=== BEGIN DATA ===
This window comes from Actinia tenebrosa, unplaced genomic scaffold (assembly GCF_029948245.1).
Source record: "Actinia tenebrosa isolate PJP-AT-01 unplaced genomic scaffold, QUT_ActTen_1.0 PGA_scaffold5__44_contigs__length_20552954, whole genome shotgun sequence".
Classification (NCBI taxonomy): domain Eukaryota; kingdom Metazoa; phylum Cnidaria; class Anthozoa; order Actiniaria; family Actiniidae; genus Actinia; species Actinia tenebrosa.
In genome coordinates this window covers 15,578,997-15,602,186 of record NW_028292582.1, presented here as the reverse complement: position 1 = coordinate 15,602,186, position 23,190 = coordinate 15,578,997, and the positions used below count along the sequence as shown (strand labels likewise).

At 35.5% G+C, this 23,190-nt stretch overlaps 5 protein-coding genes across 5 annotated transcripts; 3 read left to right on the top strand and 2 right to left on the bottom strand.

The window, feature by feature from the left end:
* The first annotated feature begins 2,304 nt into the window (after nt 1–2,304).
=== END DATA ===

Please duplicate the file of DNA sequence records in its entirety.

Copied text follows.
This window comes from Actinia tenebrosa, unplaced genomic scaffold (assembly GCF_029948245.1).
Source record: "Actinia tenebrosa isolate PJP-AT-01 unplaced genomic scaffold, QUT_ActTen_1.0 PGA_scaffold5__44_contigs__length_20552954, whole genome shotgun sequence".
Classification (NCBI taxonomy): domain Eukaryota; kingdom Metazoa; phylum Cnidaria; class Anthozoa; order Actiniaria; family Actiniidae; genus Actinia; species Actinia tenebrosa.
In genome coordinates this window covers 15,578,997-15,602,186 of record NW_028292582.1, presented here as the reverse complement: position 1 = coordinate 15,602,186, position 23,190 = coordinate 15,578,997, and the positions used below count along the sequence as shown (strand labels likewise).

At 35.5% G+C, this 23,190-nt stretch overlaps 5 protein-coding genes across 5 annotated transcripts; 3 read left to right on the top strand and 2 right to left on the bottom strand.

The window, feature by feature from the left end:
* The first annotated feature begins 2,304 nt into the window (after nt 1–2,304).